Your sense of happiness as an adult is partially shaped by the play experiences you had during your formative years, particularly between the ages of 2 and 10. While play is also significant before and after this period, it's during these early years that brain development is particularly influenced by the joy, laughter, and physical engagement associated with play. It's quite common for many adults, including myself, to struggle to recall specific happy moments from childhood. Nevertheless, the fact that we function effectively as adults implies that there must have been some positive experiences.

For those who have endured fear and terror from an early age, the brain forms distinct patterns as a result of such conditions. These individuals may find it more challenging to experience happiness and may require greater effort to achieve a sense of joy compared to others. However, with practice and repetition, experiencing happiness can become akin to muscle memory.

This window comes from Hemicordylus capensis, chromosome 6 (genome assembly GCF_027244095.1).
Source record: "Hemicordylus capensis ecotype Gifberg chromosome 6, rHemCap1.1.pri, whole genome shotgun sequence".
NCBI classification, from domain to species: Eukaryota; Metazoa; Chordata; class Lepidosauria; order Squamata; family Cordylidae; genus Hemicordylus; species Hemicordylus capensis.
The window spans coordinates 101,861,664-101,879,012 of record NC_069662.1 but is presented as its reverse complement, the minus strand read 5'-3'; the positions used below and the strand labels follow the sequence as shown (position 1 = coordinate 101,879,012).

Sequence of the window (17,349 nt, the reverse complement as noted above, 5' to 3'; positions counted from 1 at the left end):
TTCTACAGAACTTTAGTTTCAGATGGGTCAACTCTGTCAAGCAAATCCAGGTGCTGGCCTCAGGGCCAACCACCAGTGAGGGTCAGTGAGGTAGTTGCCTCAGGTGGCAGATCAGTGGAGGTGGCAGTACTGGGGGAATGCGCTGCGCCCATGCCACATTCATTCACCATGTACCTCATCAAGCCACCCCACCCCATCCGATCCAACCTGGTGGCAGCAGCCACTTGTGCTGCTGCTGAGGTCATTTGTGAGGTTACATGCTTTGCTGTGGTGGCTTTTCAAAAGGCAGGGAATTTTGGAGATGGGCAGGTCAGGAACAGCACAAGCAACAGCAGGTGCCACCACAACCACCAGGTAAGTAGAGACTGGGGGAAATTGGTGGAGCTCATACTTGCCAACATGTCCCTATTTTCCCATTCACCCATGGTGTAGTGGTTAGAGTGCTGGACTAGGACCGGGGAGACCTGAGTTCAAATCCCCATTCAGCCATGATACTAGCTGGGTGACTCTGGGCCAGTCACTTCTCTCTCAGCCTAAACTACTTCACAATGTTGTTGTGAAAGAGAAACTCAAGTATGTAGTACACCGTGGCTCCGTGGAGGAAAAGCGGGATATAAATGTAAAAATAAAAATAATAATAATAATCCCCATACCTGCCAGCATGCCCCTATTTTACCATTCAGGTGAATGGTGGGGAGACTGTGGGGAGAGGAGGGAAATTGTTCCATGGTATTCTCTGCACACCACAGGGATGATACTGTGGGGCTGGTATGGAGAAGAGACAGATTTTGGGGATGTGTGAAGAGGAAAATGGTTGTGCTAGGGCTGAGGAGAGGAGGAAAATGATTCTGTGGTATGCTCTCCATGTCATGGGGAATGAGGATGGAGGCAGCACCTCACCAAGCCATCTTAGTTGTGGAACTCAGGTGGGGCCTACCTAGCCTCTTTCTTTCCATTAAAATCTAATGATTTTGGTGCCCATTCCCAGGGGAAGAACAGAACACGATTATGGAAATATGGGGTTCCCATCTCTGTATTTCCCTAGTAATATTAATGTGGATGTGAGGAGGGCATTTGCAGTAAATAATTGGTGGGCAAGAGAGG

Rekindling the playful spirit within us is not just possible but can be a critical aspect of healing and recovery. It is crucial, though, to ensure that such play is compassionate, meaning it does not inflict suffering on others. Engaging in play that is kind and considerate can be a powerful tool in nurturing one's well-being and fostering happiness.
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